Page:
Next, after a quick break at the hotel, we headed out to lunch. It was there when we learned of our next task: interviews. In groups of three, we went out into the streets of Cartagena, looking to indagar culture and lifestyle of locals. We prepared questions to start, but were encouraged to speak from the heart, focusing on having meaningful conversation, not sticking to the script. As my (Anthony’s) group was looking for someone to interview, we walked into a bookstore. We approached the manager, told her what we were doing, and she agreed to let us interview her. She started off by telling us about herself. She is in her mid 30s, and has been living in Cartagena her whole life. She has no desire to move, as she loves the beach and the warm weather. Later, she told us how she feels about her job. She loves it because she enjoys reading, and has been working in the store for nine years. We asked if it was her dream job, and she opened up to us about her life. Since she was a child, her dream was to be a teacher for young kids. However, when faced with struggles in her life, she couldn’t continue to study, needing to quit and earn money. She told us not to make the same mistake as her, that when times get hard, you must stay focused on your dreams.

At the end of our long day, we moved into a fun and interactive part of Colombian culture: dance. Our entire group had been waiting to dance, and we enthusiastically entered a small, air-conditioned dance studio among the many small rooms throughout the walls of Cartagena. After a quick warm up stretch, our instructor leapt into a demonstration of cumbia dance, a strong monument to Colombian culture. As I (David) clumsily fell into the eight step rhythm alongside the rest of the group, I appreciated both the fun aspect of cumbia as well as its cultural, story-telling significance. On one hand, I enjoyed the progression as we moved into strong steps forward and backwards and lively expressions using our whole bodies, including using our forearms as machetes, twisting from side to side, and making hops and strides, all in unison. On the other hand, we learned that cumbia was inspired by African traditions brought to Colombia alongside slaves, and how important cumbia is to Colombia as an expression of national history and cultural progression. The messages behind cumbia are as powerful as the steps and the gestures. The second dance we learned was salsa, a fun and casual partner dance. Salsa has a quick 8/8 tempo in which you move left-right-left pause right-left-right, moving forwards and backwards in one area. As I progressed past the stumbling first attempts, I picked up linear salsa, which has you stepping back and forth and pulling and pushing your open salsa, which gives you an open position to step right and left in, and Cuban salsa, which has you step back with each leg before coming back to the center. Once the group fell into rhythm, we danced in pairs, feeling the rhythms of Colombian music. In this moment, swaying to a sweet Spanish voice, we again dove into Colombian culture, emulating the idea of indagar by participating actively and enjoying ourselves in Colombian dance and music.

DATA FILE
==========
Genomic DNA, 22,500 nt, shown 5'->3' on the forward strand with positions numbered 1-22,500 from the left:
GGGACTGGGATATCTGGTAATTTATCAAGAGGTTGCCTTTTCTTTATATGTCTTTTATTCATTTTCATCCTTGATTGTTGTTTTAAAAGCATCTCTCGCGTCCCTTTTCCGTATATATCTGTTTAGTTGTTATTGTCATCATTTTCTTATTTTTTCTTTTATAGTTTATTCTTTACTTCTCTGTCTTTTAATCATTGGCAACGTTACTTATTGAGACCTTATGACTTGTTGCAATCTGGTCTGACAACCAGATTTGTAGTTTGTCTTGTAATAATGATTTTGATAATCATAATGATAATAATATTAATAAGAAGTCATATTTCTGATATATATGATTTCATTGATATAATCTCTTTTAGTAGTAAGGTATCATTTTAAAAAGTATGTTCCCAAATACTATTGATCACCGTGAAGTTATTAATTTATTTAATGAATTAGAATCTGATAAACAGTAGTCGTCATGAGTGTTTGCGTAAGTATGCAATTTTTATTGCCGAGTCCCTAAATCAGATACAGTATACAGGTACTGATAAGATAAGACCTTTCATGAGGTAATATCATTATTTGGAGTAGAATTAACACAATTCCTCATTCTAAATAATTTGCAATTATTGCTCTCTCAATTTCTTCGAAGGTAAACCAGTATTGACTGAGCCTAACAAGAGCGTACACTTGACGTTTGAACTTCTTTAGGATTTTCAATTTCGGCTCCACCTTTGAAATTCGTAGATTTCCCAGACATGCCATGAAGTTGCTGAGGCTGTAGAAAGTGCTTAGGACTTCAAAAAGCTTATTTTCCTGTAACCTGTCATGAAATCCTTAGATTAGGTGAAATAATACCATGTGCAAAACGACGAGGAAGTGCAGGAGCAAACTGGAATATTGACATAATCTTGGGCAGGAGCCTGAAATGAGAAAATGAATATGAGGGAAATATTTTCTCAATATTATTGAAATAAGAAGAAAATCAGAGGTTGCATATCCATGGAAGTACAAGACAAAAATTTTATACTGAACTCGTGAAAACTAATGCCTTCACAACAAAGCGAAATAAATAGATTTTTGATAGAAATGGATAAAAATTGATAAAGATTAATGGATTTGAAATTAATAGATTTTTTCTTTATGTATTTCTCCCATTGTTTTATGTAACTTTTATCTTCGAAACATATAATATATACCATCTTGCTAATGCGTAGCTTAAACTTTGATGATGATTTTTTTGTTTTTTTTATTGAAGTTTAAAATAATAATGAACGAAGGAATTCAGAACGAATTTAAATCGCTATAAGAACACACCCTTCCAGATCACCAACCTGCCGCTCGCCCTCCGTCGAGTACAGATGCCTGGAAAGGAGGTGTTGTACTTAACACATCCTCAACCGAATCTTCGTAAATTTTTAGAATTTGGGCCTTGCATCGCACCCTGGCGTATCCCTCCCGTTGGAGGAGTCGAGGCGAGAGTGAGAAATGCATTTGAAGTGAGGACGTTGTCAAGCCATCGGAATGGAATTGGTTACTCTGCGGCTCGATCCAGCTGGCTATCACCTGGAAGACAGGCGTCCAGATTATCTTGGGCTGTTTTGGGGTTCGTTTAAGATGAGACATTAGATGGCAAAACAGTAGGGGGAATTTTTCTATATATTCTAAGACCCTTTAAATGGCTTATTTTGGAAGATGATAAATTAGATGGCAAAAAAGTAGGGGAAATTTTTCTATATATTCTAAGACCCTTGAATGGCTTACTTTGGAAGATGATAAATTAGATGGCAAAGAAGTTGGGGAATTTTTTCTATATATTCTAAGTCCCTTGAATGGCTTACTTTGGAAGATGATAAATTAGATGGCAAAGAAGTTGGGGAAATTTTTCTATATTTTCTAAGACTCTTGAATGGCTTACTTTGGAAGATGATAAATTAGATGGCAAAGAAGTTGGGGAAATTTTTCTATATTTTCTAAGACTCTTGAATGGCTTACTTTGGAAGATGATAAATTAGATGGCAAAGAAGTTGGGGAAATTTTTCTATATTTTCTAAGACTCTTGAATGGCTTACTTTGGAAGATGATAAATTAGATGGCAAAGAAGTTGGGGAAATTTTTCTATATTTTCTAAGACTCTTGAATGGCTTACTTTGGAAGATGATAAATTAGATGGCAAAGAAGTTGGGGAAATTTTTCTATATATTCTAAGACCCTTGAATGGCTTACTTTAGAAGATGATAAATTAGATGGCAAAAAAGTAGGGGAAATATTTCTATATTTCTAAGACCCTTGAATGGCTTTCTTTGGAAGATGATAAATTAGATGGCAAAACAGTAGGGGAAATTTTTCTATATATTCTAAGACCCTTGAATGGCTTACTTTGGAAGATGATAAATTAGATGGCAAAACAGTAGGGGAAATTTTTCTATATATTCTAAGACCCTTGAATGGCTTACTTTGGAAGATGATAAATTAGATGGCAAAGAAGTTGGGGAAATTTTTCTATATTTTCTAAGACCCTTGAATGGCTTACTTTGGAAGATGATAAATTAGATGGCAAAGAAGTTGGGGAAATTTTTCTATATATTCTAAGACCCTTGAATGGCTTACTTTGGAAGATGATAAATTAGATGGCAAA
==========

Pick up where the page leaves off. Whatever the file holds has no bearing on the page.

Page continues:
In this moment, as the sun set on the hot city of Cartagena, we came to the end of a day filled with authentic connection to the culture we had been surrounded by for the week. Our trip was, definitively, no longer a trip to idly observe a country, but finally one to immerse ourselves in all that is Colombia.